Tag Archives: banned outfits

Sindh waits for Islamabad’s nod to launch drive against banned outfits

BY HASAN MANSOOR

KARACHI: The provincial government is waiting for guidelines from the federal government to launch action against banned organisations, which are working with new names in Sindh, it emerged on Sunday.

“The Ministry of Interior (MoI) has been requested to provide a list of the religious outfits, which are banned but reemerging under the changed nomenclature,” said a senior official in the provincial home department while speaking to Dawn.

He said the MoI was to send policy guidelines. However, till the specific directives arrived, he added, the hierarchy of the Pakistan Rangers, Sindh, and the inspector general of police, Sindh, had been requested to take action against the outlawed outfits.

“Such organisations should not be allowed to hold public gatherings and meetings but they are openly active across the province,” admitted the official.

Continue reading Sindh waits for Islamabad’s nod to launch drive against banned outfits

US says can’t confirm if Pakistan banned JuD, Haqqani Network

ISLAMABAD – In a recent development, the National Counterterrorism Authority (Nacta) has removed the list of proscribed organisations from its official website, which is being seen as an attempt to add more confusion to the ongoing debate whether Haqqani Network and Jamaat-ud-Dawa (JuD) have been banned or not.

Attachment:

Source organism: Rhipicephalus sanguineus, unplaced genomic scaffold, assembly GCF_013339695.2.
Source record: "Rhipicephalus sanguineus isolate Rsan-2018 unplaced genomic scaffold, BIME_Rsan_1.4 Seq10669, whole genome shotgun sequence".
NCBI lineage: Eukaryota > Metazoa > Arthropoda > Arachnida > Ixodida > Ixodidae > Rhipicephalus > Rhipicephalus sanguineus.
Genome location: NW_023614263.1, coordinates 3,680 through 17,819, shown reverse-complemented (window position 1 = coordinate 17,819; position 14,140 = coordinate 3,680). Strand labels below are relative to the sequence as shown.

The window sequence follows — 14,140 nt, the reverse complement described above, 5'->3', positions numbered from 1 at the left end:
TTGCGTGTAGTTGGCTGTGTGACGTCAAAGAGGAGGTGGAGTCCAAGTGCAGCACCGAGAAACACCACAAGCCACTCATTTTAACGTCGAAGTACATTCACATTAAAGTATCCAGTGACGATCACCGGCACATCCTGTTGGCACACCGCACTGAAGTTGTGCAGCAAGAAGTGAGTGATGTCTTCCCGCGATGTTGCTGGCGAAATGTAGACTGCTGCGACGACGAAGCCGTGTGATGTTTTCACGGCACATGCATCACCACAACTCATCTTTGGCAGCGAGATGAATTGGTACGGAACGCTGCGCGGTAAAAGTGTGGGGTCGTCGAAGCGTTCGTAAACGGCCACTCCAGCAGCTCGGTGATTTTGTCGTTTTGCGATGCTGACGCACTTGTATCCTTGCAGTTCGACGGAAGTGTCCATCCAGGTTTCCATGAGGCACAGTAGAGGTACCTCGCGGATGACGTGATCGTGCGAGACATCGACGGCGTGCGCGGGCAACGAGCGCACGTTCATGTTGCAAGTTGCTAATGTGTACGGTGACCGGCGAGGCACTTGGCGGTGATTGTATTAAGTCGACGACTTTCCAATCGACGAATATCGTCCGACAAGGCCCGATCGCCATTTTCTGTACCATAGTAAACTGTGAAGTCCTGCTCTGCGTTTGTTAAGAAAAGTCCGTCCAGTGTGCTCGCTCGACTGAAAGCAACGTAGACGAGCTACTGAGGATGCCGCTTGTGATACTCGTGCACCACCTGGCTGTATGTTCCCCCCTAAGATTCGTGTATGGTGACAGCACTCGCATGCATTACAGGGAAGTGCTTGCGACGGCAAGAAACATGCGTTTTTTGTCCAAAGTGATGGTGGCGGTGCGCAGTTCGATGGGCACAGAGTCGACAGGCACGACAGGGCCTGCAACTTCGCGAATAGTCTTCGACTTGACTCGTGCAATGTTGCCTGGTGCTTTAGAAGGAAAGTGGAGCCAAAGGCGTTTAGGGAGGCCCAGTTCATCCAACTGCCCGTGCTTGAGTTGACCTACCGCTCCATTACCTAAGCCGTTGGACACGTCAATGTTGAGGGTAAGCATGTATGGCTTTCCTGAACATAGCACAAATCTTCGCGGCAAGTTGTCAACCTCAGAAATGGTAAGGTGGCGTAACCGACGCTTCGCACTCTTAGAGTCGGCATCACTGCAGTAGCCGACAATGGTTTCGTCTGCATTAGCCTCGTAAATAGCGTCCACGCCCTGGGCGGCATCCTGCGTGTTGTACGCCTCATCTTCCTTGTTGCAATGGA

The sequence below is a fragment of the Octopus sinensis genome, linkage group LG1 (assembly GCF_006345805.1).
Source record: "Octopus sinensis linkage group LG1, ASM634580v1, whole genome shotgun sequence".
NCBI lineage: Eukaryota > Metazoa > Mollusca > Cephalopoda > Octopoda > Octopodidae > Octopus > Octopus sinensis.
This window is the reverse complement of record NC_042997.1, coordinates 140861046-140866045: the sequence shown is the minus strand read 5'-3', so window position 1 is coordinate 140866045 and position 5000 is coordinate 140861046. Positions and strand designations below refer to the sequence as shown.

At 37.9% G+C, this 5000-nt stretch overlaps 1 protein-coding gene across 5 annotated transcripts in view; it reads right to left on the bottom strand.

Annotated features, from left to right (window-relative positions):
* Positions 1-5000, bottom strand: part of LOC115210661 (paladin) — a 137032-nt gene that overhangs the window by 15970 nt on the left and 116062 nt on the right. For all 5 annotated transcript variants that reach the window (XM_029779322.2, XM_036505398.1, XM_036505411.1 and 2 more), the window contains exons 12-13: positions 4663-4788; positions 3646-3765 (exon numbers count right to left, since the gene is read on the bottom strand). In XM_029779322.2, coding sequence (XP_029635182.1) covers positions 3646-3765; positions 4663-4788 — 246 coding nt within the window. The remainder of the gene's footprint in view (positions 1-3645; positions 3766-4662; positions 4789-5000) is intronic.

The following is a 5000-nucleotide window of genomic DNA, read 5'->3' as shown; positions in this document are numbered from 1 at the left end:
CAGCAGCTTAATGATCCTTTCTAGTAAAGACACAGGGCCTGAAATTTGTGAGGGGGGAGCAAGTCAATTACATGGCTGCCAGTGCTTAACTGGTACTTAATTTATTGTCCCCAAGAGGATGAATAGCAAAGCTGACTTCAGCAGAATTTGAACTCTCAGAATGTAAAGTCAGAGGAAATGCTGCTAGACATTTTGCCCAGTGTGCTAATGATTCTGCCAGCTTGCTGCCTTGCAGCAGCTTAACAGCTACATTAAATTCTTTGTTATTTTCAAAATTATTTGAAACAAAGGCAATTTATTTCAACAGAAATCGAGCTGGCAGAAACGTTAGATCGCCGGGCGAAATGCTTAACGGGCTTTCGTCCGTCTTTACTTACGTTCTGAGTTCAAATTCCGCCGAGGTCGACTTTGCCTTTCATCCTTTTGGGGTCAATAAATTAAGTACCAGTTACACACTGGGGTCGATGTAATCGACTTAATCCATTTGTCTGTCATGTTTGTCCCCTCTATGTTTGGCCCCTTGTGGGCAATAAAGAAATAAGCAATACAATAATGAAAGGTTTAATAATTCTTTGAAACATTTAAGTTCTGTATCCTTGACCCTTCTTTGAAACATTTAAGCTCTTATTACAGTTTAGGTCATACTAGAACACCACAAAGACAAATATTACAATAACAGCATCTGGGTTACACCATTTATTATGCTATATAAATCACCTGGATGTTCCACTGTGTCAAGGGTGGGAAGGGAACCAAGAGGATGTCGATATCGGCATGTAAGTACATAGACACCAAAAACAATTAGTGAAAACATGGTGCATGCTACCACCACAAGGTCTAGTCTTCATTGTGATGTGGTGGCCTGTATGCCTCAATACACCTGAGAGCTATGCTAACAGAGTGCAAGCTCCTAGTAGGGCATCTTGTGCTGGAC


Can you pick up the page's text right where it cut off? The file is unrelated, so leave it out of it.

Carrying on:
Under the National Action Plan (NAP) on Counterterrorism, the government has declared Nacta a focal point to coordinate all efforts to end terrorism in the country.
Some two weeks back at least till January 10, Nacta’s official website had an updated list of proscribed organisations, but now this has been removed on the directions of the high-ups of the Ministry of Interior, sources privy to the development revealed.

Amid some media reports in this regard, the US State Department, in its recent statement, said that it did not have confirmation from Pakistan about banning the Haqqani Network or JuD.

On the Nacta’s website, National Internal Security Policy (NISP) which was announced last year by the incumbent government with great pomp and show has been uploaded that also contains list of proscribed organisations.
There is main link of NISP at the home page of Nacta’s website and a sub-link of the list of proscribed organisations under this main link.